U.S. Inflation Accelerates Higher in March

Inflation chart | Image by Andriy Onufriyenko/Getty Images

March is the fourth consecutive month with higher-than-expected inflation, a data point that could cause the Federal Reserve to maintain its current policy trajectory of higher for longer.

The Consumer Price Index, a key inflation measure, rose 0.4% in March and 3.5% over the last 12 months, or 0.3 percentage points higher than in February, the U.S. Bureau of Labor Statistics (BLS) reported Wednesday.

Core CPI also increased more than expected in March, rising 0.4% month over month and 3.8% year over year.

According to the report, shelter and gasoline were the main contributors to monthly inflation. Other price increases were reflected in motor vehicle insurance, energy, medical care, apparel, and personal care. In addition to recreation, new and used vehicles both saw price drops.

While food prices at grocery stores remained unchanged, prices at restaurants and other dine-out establishments rose 0.3% over the month.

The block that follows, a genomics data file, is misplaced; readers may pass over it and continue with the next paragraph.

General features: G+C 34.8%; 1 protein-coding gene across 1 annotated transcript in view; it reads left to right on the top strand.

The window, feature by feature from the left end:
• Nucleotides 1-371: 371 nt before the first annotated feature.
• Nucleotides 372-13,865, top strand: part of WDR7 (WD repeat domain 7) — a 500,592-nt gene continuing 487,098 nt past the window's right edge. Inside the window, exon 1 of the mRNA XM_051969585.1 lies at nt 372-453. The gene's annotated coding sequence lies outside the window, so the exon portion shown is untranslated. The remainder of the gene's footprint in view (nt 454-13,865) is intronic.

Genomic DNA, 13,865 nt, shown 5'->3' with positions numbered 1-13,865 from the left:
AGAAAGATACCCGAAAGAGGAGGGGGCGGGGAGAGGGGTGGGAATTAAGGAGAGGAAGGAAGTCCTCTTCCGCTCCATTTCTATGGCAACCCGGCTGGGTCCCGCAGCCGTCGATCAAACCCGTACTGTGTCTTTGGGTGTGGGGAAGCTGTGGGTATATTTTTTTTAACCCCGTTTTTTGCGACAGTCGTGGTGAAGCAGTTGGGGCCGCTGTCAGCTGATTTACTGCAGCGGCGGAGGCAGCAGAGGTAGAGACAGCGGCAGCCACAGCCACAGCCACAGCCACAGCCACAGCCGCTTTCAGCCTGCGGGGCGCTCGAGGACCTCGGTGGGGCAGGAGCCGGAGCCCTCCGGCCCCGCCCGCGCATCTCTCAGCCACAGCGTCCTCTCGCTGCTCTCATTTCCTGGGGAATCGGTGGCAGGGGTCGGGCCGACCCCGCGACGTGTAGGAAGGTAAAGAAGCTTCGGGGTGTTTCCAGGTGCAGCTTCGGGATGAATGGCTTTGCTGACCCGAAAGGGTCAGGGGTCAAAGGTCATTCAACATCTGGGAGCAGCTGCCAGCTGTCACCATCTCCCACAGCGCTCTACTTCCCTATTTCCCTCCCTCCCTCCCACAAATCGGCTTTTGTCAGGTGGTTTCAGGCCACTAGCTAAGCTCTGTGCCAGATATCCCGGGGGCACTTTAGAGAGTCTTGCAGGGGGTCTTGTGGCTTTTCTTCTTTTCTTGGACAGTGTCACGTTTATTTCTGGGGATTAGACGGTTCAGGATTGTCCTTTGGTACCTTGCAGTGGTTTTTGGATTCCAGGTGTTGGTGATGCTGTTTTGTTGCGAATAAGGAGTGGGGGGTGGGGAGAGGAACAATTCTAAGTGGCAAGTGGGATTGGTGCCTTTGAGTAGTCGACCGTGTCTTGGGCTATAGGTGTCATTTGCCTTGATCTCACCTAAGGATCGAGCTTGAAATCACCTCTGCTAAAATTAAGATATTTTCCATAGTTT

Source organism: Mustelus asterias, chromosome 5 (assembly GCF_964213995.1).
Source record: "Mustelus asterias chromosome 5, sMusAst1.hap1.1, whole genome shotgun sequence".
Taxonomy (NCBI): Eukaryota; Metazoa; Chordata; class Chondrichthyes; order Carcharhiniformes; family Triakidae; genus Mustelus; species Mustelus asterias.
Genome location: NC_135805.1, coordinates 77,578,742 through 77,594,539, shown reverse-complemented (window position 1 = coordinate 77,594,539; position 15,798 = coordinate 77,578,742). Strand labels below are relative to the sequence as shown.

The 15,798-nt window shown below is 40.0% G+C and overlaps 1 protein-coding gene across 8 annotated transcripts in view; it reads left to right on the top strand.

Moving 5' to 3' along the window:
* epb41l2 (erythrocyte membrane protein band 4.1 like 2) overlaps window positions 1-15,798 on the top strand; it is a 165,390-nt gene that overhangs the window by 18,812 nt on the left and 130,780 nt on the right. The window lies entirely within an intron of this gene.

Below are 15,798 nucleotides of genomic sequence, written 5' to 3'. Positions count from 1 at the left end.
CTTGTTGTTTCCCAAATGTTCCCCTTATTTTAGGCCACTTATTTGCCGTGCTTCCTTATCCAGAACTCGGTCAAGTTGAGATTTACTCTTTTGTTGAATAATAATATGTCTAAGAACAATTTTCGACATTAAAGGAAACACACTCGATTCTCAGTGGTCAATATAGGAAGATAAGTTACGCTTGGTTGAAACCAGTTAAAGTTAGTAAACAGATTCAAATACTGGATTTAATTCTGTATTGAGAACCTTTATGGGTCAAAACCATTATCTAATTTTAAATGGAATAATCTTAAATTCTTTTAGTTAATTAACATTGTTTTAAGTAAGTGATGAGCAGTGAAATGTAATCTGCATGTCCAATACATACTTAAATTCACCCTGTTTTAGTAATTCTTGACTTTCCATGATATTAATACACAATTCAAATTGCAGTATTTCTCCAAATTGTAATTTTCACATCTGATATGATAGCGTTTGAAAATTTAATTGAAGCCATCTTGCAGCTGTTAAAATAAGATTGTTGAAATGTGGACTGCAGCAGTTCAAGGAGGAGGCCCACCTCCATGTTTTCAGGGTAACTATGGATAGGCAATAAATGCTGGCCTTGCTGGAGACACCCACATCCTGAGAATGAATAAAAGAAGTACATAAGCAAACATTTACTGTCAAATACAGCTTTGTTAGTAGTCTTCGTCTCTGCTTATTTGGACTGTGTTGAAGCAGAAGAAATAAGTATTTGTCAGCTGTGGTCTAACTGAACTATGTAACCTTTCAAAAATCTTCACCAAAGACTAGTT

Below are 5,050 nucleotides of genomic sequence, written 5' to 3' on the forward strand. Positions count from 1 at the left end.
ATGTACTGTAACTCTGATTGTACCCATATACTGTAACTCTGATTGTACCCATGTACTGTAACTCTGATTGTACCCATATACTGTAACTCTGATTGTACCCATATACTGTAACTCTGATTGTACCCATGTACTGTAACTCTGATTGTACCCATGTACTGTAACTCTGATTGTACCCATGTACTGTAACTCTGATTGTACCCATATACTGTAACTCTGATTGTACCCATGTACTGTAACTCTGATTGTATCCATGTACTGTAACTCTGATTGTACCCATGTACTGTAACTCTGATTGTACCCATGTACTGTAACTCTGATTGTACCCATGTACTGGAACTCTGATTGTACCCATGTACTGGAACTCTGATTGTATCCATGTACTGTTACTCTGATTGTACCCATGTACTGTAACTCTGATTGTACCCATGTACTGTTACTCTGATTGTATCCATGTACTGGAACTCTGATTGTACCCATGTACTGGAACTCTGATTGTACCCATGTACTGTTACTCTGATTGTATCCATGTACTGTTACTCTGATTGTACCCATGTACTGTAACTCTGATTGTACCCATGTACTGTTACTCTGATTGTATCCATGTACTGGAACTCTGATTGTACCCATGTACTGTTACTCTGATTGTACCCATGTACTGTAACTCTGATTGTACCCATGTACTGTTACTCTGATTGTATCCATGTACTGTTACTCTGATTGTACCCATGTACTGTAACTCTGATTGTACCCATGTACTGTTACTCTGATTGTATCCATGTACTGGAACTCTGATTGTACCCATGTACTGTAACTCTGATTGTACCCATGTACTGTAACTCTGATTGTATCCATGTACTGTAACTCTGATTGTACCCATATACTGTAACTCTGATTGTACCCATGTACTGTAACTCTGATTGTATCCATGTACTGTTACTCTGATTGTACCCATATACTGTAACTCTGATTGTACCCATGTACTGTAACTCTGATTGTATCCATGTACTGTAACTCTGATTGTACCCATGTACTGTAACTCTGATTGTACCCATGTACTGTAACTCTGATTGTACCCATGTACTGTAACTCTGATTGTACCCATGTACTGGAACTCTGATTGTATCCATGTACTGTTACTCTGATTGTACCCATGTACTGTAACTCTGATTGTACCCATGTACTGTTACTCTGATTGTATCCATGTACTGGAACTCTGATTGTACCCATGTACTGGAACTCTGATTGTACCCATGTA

“Higher labor costs have pressed restaurants to raise prices for their patrons. And consumer demand for take-out that consistently matches and outpaces overall retail spending – despite far weaker price trends for groceries – will allow restaurants to continue to hike menu prices,” wrote Kurt Rankin, PNC senior economist, in a note to clients, which was sent to The Dallas Express.

With headline and core inflation outpacing consensus expectations for another month and remaining well above the Central Bank’s 2% target, there is more uncertainty around the timeline for rate cuts and more pressure on the commercial real estate finance market.

“The Fed’s targeted average of 2.0% year-over-year inflation remains well off from March’s core inflation result, undermining arguments in favor of more urgent Fed easing,” said Rankin.

Even though Fed policymakers have penciled in three rate cuts in the latest Dot Plot, Wednesday’s higher-than-expected reading dashed Wall Street’s forecast to just two rate cuts by the end of 2024.

“This marks the third consecutive strong reading and means that the stalled disinflationary narrative can no longer be called a blip,” said Seema Shah, chief global strategist at Principal Asset Management, per CNBC.

“In fact, even if inflation were to cool next month to a more comfortable reading, there is likely sufficient caution within the Fed now to mean that a July cut may also be a stretch, by which point the U.S. election will begin to intrude with Fed decision making,” added Shah.

As of the market close on Wednesday, there was a 40% chance the Federal Reserve would approve a 25 basis point cut in July and a 45.5% chance in September, according to the Fed Rate Monitor Tool.

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